Computers that learn for themselves are with us now. As they become more common in ‘high-stakes’ applications like robotic surgery, terrorism detection and driverless cars, researchers ask what can be done to make sure we can trust them.
“The best or worst thing to happen to humanity” - Stephen Hawking launches Centre for the Future of Intelligence19 Oct 2016
Artificial intelligence has the power to eradicate poverty and disease or hasten the end of human civilisation as we know it – according to a speech delivered by Professor Stephen Hawking this evening.
The digital revolution is one of the great social transformations of our time. How can we make the most of it, and also minimise and manage its risks? Jon Crowcroft and John Thompson discuss the challenges as we commence a month-long focus on ‘digital society’.
Dr Stephen Cave joins as Executive Director of the Leverhulme Centre for the Future of Intelligence.
The annual two-week Festival, which runs from 7 – 20 March and stages more than 300 events, examines the growing interaction between humans and technology.
Teaching machines to see: new smartphone-based system could accelerate development of driverless cars21 Dec 2015
Two technologies which use deep learning techniques to help machines to see and recognise their location and surroundings could be used for the development of driverless cars and autonomous robotics – and can be used on a regular camera or smartphone.
Fumiya Iida (Department of Engineering) discusses the "mother" robot he has built with his colleagues, and why reacting to developments in robotics with undue fear could stifle research and creativity.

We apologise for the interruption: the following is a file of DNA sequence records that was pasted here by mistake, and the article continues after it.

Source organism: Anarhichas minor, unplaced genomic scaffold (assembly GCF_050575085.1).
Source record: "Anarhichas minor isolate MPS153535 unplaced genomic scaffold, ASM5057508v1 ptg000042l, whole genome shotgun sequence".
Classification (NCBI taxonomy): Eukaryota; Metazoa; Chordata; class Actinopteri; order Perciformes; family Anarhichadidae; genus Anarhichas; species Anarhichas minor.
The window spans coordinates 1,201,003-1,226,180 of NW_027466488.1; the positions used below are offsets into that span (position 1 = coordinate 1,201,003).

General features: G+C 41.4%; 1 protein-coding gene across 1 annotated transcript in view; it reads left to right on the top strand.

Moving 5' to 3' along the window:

The future of intelligence: Cambridge University launches new centre to study AI and the future of humanity03 Dec 2015
The University of Cambridge is launching a new research centre, thanks to a £10 million grant from the Leverhulme Trust, to explore the opportunities and challenges to humanity from the development of artificial intelligence.
Researchers have observed the process of evolution by natural selection at work in robots, by constructing a ‘mother’ robot that can design, build and test its own ‘children’, and then use the results to improve the performance of the next generation, without relying on computer simulation or human intervention.
Eve, an artificially-intelligent ‘robot scientist’ could make drug discovery faster and much cheaper, say researchers writing in the Royal Society journal Interface. The team has demonstrated the success of the approach as Eve discovered that a compound shown to have anti-cancer properties might also be used in the fight against malaria.